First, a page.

And then Bill breaks out the finance-fu: by selling the first two stores to the bank and leasing them back, the company can free up nearly $5 million in cash. Presumably, they'll use this cash to grow. I personally am very doubtful about all this, but I'm a big negative nelly that way. Don excitedly says that they'll also be able to pay down some debt. Bill drawls that he's tired of living on credit, then asks Don too-casually, "Say, do your wives have any credit cards?" Don gasps, "No way. Those are a trap. The interest rates are ridiculous."
Nicki's coming in the door with groceries when her cell phone rings. It's Barb, who's asking her to pick up a lobster pot, and while Nicki lies, "I'm happy to," she is consumed with pettiness over having to do the errand. So she exacerbates her emotional state by calling Bill and pretending that everything's all right, tra-la-la-la-la, and please don't snack on the way home because there's pork chops on the menu. Bill is not into the other white meat tonight, and tells her, "I can't see you tonight, Nicki. In fact, I don't think I can see you for a day or two." Don tries to look inconspicuous as he eavesdrops. You can imagine how well that goes. Nicki snaps the phone shut and snaps, "Boys, we have to go out again. Barb wants us to pick something up for her. As u-su-al." Wayne asks if they can get ice cream, and Nicki airily says, "We can't buy anything fun anymore. Dad said so." Nice to see that she's made a thorough examination of her spending habits and is truly committed to change.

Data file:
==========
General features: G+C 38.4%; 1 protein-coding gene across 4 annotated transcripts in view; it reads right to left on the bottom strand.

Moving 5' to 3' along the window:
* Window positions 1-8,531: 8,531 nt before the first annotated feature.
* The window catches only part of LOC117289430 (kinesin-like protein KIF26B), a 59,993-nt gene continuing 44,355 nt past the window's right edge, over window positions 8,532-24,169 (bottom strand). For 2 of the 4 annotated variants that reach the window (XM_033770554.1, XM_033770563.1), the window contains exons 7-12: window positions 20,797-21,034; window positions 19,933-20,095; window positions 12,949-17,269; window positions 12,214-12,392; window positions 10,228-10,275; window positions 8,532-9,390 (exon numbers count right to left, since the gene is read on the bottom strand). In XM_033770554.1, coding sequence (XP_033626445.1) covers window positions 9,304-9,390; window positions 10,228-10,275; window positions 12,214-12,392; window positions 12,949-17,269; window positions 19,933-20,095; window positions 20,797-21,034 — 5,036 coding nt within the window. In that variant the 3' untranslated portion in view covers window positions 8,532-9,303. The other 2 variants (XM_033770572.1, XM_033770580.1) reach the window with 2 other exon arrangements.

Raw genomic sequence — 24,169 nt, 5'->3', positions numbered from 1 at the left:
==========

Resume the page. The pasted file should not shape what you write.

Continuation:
Bill's sitting at a table at Barb's, going through Nicki's statements one by one. Barb wanders in and asks, "Won't you talk about it?" Bill bitterly replies, "What's to talk about. Look at this! The Chocolate Factory? Who pays for candy with a credit card?" It depends on the candy. I could see forking over the Mastercard for some Scharffen Berger. Bill works himself into more of a righteous snit, asking, "Why in the H did she need all that stuff anyway?" Because when you lack a legitimate outlet for external recognition of your efforts, you confuse shopping with actual productive activity and you throw purchases into the hole where a sense of accomplishment would go? Because we live in a society that does equate the act of exchanging currency for consumer goods with a legitimate achievement? Barb protests that a lot of people have this problem. Bill replies, "A lot of people are dope fiends, but I'm not married to any of them." Barb sighs, all, "At least not this season, you're not."